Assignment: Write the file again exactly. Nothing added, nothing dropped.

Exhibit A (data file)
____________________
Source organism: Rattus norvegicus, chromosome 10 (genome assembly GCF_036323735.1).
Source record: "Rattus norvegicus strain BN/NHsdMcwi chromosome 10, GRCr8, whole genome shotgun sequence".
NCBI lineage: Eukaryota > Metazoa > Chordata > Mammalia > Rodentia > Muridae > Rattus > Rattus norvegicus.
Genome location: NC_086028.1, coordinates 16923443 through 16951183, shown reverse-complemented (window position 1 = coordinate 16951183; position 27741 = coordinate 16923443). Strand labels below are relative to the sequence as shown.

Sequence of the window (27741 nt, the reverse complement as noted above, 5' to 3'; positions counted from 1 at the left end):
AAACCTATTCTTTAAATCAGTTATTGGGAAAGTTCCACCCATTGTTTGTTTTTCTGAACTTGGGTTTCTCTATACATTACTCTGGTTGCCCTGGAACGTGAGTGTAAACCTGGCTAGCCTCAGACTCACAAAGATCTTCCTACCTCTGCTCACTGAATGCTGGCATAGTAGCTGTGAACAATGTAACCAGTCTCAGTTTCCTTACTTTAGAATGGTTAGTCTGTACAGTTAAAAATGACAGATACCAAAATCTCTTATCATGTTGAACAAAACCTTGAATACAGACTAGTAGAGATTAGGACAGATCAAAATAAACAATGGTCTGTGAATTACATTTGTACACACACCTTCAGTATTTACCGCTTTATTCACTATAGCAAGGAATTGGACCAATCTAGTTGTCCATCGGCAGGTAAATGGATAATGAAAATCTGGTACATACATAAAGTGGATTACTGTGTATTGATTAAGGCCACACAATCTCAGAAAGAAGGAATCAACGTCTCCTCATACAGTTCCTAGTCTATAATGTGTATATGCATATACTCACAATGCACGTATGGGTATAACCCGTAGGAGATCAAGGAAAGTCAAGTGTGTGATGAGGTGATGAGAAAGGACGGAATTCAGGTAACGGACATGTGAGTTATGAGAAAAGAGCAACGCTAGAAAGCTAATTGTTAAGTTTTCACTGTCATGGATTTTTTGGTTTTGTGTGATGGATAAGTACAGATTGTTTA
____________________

Source organism: Rattus norvegicus, chromosome 10 (genome assembly GCF_036323735.1).
Source record: "Rattus norvegicus strain BN/NHsdMcwi chromosome 10, GRCr8, whole genome shotgun sequence".
NCBI lineage: Eukaryota > Metazoa > Chordata > Mammalia > Rodentia > Muridae > Rattus > Rattus norvegicus.
Genome location: NC_086028.1, coordinates 16923443 through 16951183, shown reverse-complemented (window position 1 = coordinate 16951183; position 27741 = coordinate 16923443). Strand labels below are relative to the sequence as shown.

Sequence of the window (27741 nt, the reverse complement as noted above, 5' to 3'; positions counted from 1 at the left end):
AAACCTATTCTTTAAATCAGTTATTGGGAAAGTTCCACCCATTGTTTGTTTTTCTGAACTTGGGTTTCTCTATACATTACTCTGGTTGCCCTGGAACGTGAGTGTAAACCTGGCTAGCCTCAGACTCACAAAGATCTTCCTACCTCTGCTCACTGAATGCTGGCATAGTAGCTGTGAACAATGTAACCAGTCTCAGTTTCCTTACTTTAGAATGGTTAGTCTGTACAGTTAAAAATGACAGATACCAAAATCTCTTATCATGTTGAACAAAACCTTGAATACAGACTAGTAGAGATTAGGACAGATCAAAATAAACAATGGTCTGTGAATTACATTTGTACACACACCTTCAGTATTTACCGCTTTATTCACTATAGCAAGGAATTGGACCAATCTAGTTGTCCATCGGCAGGTAAATGGATAATGAAAATCTGGTACATACATAAAGTGGATTACTGTGTATTGATTAAGGCCACACAATCTCAGAAAGAAGGAATCAACGTCTCCTCATACAGTTCCTAGTCTATAATGTGTATATGCATATACTCACAATGCACGTATGGGTATAACCCGTAGGAGATCAAGGAAAGTCAAGTGTGTGATGAGGTGATGAGAAAGGACGGAATTCAGGTAACGGACATGTGAGTTATGAGAAAAGAGCAACGCTAGAAAGCTAATTGTTAAGTTTTCACTGTCATGGATTTTTTGGTTTTGTGTGATGGATAAGTACAGATTGTTTA